1. Establish agreed upon timelines and biological goals for reintroduction effort. Initial plans for operation of the SWW called for 50% downstream transfer of juvenile fish in the first five years of operation. After five years, 75% downstream transfer of juvenile fish was the established goal in the reintroduction plan. Yet transfer efficiency remains significantly below this threshold, especially for steelhead populations which continually experience transfer efficiencies below 20%. It is vital that we establish meaningful timelines for effective use of the SWW. And if biological goals for reintroduction aren’t met, there must be plans in place to effectively change course.
  2. Review Chinook, Sockeye, and steelhead hatchery reintroduction programs and develop metrics for decision-making in subsequent years. Hatchery programs with decreased genetic and life history diversity are hindering the establishment of meaningful Chinook and summer steelhead returns. It is imperative that hatchery programs are reviewed within the scope of how hatcheries impact recolonization by salmonids and must include the analysis and development of spawning matrix, juvenile rearing density, imprinting and homing, residualized juvenile outplants, the prevalence of precocial males, epigenetic effects, and other domestication concerns of the hatchery environment. The use of hatchery Sockeye should be evaluated and potentially limited as this is the only population currently trending toward recolonization in the basin.
  3. Formulate firm timeline for the duration of hatchery releases in the upper basin. Hatchery outplanting of significant numbers of fry and smolts continue to impact the few, wild fish remaining in the upper basin. These fish need to be protected so that they may serve as an added source population for reintroduction. We discourage stocking of reaches with quality habitat and existing wild fish populations, especially in Wychus Creek where significant restoration work has improved habitat and flows for wild fish.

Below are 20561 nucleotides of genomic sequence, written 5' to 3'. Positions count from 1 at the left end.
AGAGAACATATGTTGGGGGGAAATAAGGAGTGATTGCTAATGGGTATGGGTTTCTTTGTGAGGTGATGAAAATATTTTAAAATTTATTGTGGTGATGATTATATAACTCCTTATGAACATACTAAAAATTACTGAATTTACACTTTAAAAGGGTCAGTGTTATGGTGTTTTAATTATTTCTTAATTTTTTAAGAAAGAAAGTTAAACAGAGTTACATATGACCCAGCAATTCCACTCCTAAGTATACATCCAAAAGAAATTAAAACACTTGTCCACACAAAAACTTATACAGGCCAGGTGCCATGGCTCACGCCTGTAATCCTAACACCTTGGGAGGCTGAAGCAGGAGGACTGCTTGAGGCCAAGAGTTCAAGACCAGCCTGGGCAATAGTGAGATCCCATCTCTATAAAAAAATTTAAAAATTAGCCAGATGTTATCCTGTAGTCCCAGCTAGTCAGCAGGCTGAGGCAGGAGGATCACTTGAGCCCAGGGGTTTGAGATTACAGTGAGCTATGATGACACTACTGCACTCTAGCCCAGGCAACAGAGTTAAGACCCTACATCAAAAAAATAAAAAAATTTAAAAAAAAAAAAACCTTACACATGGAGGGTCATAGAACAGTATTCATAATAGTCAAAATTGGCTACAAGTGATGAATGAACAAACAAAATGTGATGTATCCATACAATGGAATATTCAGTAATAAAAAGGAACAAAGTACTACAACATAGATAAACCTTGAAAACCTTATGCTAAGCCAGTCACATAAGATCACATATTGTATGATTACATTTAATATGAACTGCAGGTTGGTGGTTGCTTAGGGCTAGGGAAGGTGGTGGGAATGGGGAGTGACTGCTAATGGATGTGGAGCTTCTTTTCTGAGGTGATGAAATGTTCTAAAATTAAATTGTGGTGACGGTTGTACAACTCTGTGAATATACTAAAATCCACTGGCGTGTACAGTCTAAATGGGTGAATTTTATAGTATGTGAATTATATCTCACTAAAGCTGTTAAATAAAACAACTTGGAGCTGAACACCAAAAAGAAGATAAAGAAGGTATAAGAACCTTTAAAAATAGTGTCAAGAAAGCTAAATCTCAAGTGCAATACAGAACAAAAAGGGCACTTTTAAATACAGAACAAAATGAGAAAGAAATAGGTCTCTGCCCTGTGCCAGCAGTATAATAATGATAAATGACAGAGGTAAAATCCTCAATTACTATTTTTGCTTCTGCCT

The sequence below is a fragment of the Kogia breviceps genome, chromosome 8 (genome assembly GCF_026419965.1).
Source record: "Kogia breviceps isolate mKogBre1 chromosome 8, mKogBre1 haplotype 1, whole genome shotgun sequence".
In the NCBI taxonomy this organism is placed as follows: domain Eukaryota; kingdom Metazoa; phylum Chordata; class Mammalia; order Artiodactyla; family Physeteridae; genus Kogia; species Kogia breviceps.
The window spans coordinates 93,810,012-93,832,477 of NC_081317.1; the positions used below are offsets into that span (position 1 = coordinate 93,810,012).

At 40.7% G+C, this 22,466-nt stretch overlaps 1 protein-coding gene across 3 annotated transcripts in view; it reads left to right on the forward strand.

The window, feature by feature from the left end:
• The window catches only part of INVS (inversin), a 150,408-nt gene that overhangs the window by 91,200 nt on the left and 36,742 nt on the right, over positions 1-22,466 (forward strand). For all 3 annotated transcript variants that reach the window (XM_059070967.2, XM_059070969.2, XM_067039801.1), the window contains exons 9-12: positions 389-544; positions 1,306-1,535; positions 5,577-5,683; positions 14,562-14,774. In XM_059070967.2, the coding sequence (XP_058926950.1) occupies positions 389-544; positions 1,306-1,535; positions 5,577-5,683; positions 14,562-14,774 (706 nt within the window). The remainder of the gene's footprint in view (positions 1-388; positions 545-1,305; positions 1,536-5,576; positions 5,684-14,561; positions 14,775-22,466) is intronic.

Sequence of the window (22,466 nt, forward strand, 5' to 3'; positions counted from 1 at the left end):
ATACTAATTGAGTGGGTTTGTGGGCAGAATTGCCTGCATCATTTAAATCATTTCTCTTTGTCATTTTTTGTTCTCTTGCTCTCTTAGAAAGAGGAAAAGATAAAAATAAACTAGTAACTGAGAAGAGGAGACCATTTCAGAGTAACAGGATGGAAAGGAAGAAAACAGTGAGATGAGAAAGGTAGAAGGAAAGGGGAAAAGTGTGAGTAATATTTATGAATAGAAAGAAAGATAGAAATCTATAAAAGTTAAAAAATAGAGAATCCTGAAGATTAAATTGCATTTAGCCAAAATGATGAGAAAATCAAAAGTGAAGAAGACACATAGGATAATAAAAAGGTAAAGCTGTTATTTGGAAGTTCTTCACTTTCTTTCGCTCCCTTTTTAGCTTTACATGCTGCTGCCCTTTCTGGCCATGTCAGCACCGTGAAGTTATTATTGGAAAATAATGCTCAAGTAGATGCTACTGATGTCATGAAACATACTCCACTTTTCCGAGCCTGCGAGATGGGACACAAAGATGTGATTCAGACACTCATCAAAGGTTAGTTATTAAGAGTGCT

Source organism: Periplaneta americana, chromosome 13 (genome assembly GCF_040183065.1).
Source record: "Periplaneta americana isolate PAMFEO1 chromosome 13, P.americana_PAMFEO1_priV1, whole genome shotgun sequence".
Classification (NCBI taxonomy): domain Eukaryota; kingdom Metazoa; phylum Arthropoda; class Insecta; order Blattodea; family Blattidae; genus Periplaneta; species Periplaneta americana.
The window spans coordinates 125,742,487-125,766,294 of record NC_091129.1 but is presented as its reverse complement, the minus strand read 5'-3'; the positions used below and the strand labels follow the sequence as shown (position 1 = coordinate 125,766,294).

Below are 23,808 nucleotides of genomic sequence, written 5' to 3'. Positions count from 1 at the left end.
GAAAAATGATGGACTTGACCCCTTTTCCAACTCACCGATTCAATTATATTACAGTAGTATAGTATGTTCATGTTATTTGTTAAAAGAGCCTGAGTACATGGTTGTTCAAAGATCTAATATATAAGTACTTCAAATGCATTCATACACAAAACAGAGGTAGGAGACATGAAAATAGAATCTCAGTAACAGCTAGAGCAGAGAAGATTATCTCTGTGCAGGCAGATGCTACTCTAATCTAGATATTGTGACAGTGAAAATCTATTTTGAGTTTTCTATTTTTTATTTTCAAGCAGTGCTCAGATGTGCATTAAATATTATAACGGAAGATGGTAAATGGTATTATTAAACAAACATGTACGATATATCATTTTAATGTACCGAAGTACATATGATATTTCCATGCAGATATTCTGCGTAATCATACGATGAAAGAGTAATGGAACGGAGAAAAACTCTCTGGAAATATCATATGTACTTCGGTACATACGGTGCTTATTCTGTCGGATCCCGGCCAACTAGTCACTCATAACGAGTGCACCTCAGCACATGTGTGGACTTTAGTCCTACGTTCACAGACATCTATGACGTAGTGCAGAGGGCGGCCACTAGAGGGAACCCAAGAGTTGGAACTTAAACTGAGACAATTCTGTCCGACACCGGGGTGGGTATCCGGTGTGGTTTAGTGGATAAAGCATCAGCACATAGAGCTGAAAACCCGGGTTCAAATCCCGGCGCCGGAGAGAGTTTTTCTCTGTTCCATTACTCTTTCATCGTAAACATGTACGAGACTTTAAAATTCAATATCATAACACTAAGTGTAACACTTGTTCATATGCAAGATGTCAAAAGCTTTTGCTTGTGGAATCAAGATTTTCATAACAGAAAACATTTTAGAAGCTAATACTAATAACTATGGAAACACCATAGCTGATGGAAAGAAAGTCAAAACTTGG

4. Encourage passage of Sockeye strays after they are cleared of pathogens. Out of basin Sockeye are straying into the Deschutes. Passing these fish into the upper basin would mimic natural recolonization. To address concerns of disease introduction, Sockeye strays would need to be examined and cleared before being passed above Pelton Round Butte.
  5. Evaluate the economics of reintroduction program. As the SWW design is being considered to meet reintroduction targets in other river systems like the Willamette, it’s time to assess whether the investment made on the Deschutes has been, and continues to be, the best and most effective use of the dollars available.
  6. Assess current status of reintroduction goals in the context of the timelines established by the FERC license. It’s time to ensure that all stakeholders are on the same page about where we are and where we should be. We must address the growing gap between what was agreed to, what actions have been implemented, and how far the project is from meeting the explicit goals set forth in the license and associated fish reintroduction plan.

Work towards these goals is underway. We continue to collaborate with our conservation partners on the Fish Committee to achieve these strategic objectives for the Pelton Round Butte project. To that end, we submitted comments this winter on the 2018 Fish Passage Plans, evaluating proposed operational and management changes in the context of these criteria (you can read our comments below).

NFS recognizes that there are many complex dynamics impacting the outcomes of reintroduction in the Upper Deschutes River basin. We acknowledge that large investments of time, resources, and money have been expended toward reintroduction efforts already. However, we cannot let these investments obstruct meaningful evaluation of the project or implementation of any significant operational changes that may be necessary.

It is imperative that all parties at the table assess and establish timelines for changing course if current plans and operational adjustments cannot improve downstream water quality or meet fish reintroduction goals above the Pelton Round Butte Project.